Manufacturing Employment at Nine-Month High, Federal Reserve Hikes Federal Funds Rate

According to the National Association of Manufacturers’ (NAM) Monday Economic Report for this week, manufacturing employment rose by 55,000 in April, the strongest monthly gain in nine months, with durable and nondurable goods net job growth of 31,000 and 24,000, respectively. Through the first four months of 2022, the sector hired 174,000 employees, building on the 365,000 workers added in calendar year 2021. The manufacturing sector has 12,729,000 employees, with 56,000 fewer workers today relative to February 2020. Manufacturing employment is on track to return to pre-pandemic levels by Q3 2022.

Eight manufacturing sectors have exceeded their pre-pandemic employment levels as of April: chemicals (+35,500), food manufacturing (+35,200), miscellaneous nondurable goods (+28,000), plastics and rubber products (+24,000), wood products (+23,000), electrical equipment and appliances (+12,000), miscellaneous durable goods (+10,000) and furniture and related products (+2,000).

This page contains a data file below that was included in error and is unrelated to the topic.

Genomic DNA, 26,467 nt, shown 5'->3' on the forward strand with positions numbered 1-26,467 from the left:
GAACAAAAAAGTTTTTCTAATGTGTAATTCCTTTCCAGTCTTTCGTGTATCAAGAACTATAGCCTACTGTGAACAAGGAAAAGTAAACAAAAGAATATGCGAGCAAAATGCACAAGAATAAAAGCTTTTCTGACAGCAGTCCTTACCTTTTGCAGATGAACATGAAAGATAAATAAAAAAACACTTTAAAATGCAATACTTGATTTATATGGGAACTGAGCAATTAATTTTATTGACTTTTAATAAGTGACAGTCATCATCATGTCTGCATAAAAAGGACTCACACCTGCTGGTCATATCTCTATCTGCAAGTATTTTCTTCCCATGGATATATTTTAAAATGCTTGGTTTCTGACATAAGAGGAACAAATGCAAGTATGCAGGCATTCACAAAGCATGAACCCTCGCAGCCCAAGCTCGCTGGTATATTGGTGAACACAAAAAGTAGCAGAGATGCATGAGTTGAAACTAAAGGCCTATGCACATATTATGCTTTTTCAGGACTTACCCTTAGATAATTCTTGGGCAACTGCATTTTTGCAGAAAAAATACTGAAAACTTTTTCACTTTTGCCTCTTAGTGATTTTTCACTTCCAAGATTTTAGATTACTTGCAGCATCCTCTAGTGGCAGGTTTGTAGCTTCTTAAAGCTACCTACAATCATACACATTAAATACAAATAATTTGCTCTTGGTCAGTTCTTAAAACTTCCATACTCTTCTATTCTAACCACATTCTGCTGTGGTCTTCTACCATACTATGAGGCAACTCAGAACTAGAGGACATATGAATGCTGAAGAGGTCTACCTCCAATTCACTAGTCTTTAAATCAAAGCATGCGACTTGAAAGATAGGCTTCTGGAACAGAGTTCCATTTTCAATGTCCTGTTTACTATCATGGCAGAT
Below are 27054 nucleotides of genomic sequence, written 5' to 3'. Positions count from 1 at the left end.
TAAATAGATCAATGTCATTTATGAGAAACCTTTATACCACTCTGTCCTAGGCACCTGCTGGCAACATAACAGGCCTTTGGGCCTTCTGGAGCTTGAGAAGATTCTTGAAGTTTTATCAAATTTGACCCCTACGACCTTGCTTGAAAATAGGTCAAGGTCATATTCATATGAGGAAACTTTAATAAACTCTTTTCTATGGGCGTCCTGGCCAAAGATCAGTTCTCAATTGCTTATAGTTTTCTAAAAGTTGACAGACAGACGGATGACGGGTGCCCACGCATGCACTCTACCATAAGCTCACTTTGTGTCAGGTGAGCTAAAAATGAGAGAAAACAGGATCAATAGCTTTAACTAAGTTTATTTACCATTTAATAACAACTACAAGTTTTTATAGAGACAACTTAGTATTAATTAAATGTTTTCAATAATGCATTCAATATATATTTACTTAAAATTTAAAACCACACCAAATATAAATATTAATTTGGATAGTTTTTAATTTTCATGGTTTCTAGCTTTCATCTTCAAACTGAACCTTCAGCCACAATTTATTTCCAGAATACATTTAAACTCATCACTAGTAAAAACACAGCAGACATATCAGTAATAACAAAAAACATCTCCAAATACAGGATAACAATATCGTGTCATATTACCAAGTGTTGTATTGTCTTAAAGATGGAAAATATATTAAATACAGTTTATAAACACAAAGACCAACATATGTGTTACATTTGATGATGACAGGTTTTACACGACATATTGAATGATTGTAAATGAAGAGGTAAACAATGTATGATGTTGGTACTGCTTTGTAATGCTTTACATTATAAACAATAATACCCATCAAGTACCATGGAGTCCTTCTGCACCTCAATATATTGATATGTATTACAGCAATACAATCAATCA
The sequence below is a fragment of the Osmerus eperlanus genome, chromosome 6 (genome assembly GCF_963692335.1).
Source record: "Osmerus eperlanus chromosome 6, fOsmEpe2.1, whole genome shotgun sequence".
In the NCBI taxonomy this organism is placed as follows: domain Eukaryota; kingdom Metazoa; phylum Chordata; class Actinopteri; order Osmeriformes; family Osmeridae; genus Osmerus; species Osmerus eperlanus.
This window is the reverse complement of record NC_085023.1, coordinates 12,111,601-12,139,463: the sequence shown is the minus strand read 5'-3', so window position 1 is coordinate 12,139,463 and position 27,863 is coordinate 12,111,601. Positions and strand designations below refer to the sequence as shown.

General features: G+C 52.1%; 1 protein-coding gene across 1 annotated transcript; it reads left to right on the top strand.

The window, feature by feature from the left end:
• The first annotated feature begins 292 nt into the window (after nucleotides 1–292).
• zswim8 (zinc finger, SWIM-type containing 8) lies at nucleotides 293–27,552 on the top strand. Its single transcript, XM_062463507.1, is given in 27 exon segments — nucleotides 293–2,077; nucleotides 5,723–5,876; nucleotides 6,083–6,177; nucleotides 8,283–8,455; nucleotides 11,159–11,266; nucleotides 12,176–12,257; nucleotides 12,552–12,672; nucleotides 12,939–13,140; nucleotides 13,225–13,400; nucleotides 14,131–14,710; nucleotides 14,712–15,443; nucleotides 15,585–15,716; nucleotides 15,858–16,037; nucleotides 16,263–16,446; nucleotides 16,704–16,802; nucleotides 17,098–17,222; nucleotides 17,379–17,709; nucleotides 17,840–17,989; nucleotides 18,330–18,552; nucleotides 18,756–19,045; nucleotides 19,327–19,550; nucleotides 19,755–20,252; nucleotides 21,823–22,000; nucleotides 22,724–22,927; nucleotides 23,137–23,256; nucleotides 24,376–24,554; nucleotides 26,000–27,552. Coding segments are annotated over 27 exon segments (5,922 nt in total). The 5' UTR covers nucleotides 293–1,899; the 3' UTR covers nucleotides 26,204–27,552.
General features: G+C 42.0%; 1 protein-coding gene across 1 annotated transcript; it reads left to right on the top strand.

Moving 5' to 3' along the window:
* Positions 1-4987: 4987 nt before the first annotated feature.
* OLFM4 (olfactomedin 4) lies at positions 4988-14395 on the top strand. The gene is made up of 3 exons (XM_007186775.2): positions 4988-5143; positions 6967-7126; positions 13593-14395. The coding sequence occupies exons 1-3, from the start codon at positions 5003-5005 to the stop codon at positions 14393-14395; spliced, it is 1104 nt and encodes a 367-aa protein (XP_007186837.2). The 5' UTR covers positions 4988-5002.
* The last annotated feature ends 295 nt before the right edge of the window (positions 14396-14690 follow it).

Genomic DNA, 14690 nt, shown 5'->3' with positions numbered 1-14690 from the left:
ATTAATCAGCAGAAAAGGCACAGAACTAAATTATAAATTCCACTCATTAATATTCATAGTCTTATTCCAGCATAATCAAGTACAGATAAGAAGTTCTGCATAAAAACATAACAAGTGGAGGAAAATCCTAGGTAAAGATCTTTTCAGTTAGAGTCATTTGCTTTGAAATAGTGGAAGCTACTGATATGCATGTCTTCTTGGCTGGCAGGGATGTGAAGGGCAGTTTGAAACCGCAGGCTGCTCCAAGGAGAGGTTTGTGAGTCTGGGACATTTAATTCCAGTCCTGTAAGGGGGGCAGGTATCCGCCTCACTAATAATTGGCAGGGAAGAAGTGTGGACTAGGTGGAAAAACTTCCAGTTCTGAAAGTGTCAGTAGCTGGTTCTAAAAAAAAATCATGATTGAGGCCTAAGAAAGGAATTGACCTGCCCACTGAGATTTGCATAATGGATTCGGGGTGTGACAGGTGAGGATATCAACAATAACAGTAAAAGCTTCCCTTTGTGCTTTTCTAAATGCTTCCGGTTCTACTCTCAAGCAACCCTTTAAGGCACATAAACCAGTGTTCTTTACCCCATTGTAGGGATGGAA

The Federal Open Market Committee (FOMC) voted to increase the federal funds rate by 50 basis points at the conclusion of its May 3–4 meeting with the current range being 0.75–1.00%. The FOMC’s efforts are meant to cool inflationary pressures in the economy, and it is anticipated that the Federal Reserve will hike interest rates by another 50 basis points at its upcoming June 14–15 meeting, with additional increases forthcoming at later meetings.

In addition to increases in the federal funds rate, the FOMC also voted to start reducing the size of its balance sheet, which has ballooned to nearly $9 trillion, beginning on June 1. It will reduce its holdings of Treasury securities by up to $30 billion each month and of mortgage-backed securities by up to $17.5 billion each month. After three months, it will step up those reductions to $60 billion and $35 billion each month, respectively.